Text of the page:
A Guide to the Phenomenology of Religion (Hardback)James L. Cox (author)
- Not available
Publisher: Bloomsbury Publishing PLC
Number of pages: 276
Weight: 565 g
Dimensions: 234 x 156 x 17 mm
'This book is a timely and important analysis for all those studying and researching religions as it examines both the historical and cultural dimensions of some key stages and issues in this academic field. The focus on phenomenologists acknowledges their importance in the development of the religious studies as an interdisciplinary field and highlights the way they have engendered important contemporary and cutting edge debates. The work is both scholarly in its rigor and has balance in the way it engages with criticism. There are many original and very up to date suggestions about possible ways in which debates about methods, scholarly perspectives and the the issue of the social engagement of academics might be viewed.'
Peggy Morgan, Lecturer in the Study of Religions, Mansfield College, University of Oxford
'In less capable hands, the biographies of leading scholars may show us how Religious Studies has evolved, but in this book Cox offers something far more exciting and important. He shows us what it has meant, what it means and what it might yet mean to study religion. In this accessible and engaging book he challenges students of religion to be clear about what we study and how we might study it better. This book should be part of every course in the Study of Religions.'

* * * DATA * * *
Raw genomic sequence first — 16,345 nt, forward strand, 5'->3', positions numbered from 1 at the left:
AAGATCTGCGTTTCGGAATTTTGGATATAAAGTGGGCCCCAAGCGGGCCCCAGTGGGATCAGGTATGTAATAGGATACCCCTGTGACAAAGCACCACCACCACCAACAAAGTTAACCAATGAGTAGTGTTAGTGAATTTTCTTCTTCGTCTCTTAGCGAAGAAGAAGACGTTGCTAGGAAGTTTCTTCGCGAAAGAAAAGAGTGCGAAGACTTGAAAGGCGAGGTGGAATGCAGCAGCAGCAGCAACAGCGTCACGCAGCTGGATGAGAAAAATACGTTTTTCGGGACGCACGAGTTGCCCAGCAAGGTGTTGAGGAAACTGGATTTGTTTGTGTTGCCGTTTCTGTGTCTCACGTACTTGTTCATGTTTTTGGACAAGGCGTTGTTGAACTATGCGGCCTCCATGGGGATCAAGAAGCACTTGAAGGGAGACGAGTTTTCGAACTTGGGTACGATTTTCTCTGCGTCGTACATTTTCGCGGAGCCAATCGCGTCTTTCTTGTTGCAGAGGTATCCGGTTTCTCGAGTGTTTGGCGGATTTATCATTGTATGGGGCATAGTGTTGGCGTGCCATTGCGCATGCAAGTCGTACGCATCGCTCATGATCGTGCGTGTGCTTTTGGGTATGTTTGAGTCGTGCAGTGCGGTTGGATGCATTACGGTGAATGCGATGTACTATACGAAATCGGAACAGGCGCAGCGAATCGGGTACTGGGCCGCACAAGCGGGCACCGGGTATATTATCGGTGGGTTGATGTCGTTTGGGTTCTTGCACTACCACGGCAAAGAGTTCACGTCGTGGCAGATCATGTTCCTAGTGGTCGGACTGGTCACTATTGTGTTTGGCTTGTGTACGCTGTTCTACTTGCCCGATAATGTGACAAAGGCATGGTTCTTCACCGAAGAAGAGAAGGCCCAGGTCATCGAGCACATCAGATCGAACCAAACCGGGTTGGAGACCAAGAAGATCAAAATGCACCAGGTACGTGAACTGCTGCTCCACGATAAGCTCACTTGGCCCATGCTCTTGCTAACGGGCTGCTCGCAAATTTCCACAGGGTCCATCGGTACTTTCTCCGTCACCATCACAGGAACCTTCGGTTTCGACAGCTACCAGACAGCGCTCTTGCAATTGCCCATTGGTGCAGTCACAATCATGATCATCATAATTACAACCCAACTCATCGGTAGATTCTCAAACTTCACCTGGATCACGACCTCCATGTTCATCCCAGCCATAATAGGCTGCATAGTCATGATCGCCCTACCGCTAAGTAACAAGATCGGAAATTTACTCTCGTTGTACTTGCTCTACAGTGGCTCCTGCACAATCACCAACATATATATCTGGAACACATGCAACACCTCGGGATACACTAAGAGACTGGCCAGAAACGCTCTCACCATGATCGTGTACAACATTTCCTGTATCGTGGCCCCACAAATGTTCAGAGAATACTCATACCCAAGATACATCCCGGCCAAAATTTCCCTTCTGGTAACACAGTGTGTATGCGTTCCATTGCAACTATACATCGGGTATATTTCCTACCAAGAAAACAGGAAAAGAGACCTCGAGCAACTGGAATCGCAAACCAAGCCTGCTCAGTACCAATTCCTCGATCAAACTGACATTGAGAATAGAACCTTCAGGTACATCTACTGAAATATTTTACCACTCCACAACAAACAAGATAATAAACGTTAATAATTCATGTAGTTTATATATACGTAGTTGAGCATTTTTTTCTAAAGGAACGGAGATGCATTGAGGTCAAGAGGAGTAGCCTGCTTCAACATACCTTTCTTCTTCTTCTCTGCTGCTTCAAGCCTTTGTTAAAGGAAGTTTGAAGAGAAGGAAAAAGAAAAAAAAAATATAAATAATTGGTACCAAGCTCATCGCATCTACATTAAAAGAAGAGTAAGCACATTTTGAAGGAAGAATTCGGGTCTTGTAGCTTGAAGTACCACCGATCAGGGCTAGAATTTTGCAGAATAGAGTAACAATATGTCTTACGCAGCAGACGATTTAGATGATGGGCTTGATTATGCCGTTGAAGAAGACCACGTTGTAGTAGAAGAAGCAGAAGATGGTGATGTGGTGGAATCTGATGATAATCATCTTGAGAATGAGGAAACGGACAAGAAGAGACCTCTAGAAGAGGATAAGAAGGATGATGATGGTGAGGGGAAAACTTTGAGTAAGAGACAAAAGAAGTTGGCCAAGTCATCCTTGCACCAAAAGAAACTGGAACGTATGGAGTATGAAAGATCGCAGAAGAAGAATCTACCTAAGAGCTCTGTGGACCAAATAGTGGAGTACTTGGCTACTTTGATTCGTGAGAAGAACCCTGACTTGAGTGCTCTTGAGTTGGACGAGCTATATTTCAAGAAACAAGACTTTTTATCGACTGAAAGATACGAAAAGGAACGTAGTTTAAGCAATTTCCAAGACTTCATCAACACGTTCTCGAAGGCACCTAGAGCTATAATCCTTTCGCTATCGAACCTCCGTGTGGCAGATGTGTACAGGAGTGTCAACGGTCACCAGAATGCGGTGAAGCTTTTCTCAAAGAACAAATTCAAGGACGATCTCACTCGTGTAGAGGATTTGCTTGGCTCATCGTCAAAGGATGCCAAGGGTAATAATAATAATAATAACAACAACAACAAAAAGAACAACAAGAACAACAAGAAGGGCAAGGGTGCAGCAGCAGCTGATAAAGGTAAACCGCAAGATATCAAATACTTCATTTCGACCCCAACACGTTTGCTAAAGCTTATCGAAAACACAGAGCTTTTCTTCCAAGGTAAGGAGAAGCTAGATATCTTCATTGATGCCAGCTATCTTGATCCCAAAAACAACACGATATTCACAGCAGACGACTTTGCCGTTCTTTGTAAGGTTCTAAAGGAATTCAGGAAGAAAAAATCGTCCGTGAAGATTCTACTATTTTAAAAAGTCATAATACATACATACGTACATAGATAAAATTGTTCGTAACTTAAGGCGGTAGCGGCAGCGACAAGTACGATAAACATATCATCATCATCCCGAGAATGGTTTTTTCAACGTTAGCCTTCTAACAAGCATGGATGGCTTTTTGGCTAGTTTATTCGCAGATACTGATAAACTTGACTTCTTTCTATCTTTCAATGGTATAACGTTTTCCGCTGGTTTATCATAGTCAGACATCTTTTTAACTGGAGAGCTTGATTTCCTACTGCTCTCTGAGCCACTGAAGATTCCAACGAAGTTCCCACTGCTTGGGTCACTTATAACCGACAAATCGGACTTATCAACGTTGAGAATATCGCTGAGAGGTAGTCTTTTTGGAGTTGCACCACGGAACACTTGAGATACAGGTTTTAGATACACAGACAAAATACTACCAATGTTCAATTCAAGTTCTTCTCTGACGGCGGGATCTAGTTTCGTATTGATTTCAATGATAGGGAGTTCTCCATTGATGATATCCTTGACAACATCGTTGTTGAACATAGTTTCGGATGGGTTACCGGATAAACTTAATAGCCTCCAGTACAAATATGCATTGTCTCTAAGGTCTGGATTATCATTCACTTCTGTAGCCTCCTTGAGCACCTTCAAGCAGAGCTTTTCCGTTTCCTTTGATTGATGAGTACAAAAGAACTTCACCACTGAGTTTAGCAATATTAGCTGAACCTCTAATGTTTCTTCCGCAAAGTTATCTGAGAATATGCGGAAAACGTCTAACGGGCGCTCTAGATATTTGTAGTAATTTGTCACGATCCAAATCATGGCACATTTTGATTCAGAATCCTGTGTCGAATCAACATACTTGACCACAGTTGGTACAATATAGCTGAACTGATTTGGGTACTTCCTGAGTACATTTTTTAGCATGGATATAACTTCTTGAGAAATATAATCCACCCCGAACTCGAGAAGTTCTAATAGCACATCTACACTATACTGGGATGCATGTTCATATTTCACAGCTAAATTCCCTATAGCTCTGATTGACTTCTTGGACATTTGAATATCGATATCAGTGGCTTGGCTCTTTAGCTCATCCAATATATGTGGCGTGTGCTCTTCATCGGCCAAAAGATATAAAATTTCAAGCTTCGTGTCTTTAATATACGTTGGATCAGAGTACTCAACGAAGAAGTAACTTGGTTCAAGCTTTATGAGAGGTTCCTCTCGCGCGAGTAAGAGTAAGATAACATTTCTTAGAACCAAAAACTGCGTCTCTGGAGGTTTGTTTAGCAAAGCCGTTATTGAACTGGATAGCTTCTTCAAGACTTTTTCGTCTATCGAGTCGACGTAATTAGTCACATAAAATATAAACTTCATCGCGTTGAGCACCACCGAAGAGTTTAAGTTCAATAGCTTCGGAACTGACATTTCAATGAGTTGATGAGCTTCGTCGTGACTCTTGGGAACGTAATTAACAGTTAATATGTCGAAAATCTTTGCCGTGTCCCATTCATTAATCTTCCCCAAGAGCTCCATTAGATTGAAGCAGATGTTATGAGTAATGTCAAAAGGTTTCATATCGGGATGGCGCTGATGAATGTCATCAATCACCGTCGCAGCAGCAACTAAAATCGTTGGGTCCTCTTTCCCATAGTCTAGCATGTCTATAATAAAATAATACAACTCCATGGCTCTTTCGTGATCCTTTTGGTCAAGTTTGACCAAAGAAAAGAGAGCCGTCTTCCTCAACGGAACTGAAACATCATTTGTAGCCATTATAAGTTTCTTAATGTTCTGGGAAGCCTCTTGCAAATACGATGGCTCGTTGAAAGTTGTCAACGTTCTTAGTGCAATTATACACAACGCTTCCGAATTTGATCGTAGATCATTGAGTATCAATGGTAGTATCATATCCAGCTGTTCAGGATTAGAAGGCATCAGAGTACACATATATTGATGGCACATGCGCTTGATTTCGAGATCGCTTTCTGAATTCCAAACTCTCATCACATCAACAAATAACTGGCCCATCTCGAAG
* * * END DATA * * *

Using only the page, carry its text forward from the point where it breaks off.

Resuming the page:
Graham Harvey, Lecturer in Religious Studies, The Open University
'At a time when news programmes are full of stories about religion, the study of religious phenomena in their own right is more important than ever before. In this new book, James L. Cox - a recognised specialist - analyses the key thinkers and the main schools that have formed today's critical thought in the phenomenology of religion. Using a historical approach, he shows their continuing relevance for current debates in the study of religion. This includes the controversial topic of engagement by scholars of religion in the social and political questions of our time. Well organised and clearly written, this comprehensive and illuminating guide will be invaluable both to teachers and students.'
Gerrie ter Haar, Professor of Religion, Human Rights and Social Change, Institute of Social Studies, The Hague, The Netherlands